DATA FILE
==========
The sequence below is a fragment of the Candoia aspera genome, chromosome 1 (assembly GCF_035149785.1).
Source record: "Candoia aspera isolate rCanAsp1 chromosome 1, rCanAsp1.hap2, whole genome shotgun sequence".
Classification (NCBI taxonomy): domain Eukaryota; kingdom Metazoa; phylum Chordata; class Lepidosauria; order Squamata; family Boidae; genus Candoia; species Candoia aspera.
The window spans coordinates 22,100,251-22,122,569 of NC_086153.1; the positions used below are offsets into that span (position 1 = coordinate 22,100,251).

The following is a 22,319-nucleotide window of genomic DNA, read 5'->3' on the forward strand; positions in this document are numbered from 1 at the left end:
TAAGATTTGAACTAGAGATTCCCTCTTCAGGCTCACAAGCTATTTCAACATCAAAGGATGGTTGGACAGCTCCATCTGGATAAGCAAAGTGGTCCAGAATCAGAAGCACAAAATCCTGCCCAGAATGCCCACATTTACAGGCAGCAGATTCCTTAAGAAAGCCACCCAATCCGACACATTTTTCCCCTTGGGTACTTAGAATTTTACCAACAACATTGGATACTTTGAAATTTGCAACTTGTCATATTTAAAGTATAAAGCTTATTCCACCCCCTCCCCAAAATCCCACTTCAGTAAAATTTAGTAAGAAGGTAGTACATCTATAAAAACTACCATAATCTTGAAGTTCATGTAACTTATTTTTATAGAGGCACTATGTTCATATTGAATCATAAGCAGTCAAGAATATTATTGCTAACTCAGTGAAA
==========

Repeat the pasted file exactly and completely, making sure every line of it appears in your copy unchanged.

The sequence below is a fragment of the Candoia aspera genome, chromosome 1 (assembly GCF_035149785.1).
Source record: "Candoia aspera isolate rCanAsp1 chromosome 1, rCanAsp1.hap2, whole genome shotgun sequence".
Classification (NCBI taxonomy): domain Eukaryota; kingdom Metazoa; phylum Chordata; class Lepidosauria; order Squamata; family Boidae; genus Candoia; species Candoia aspera.
The window spans coordinates 22,100,251-22,122,569 of NC_086153.1; the positions used below are offsets into that span (position 1 = coordinate 22,100,251).

The following is a 22,319-nucleotide window of genomic DNA, read 5'->3' on the forward strand; positions in this document are numbered from 1 at the left end:
TAAGATTTGAACTAGAGATTCCCTCTTCAGGCTCACAAGCTATTTCAACATCAAAGGATGGTTGGACAGCTCCATCTGGATAAGCAAAGTGGTCCAGAATCAGAAGCACAAAATCCTGCCCAGAATGCCCACATTTACAGGCAGCAGATTCCTTAAGAAAGCCACCCAATCCGACACATTTTTCCCCTTGGGTACTTAGAATTTTACCAACAACATTGGATACTTTGAAATTTGCAACTTGTCATATTTAAAGTATAAAGCTTATTCCACCCCCTCCCCAAAATCCCACTTCAGTAAAATTTAGTAAGAAGGTAGTACATCTATAAAAACTACCATAATCTTGAAGTTCATGTAACTTATTTTTATAGAGGCACTATGTTCATATTGAATCATAAGCAGTCAAGAATATTATTGCTAACTCAGTGAAA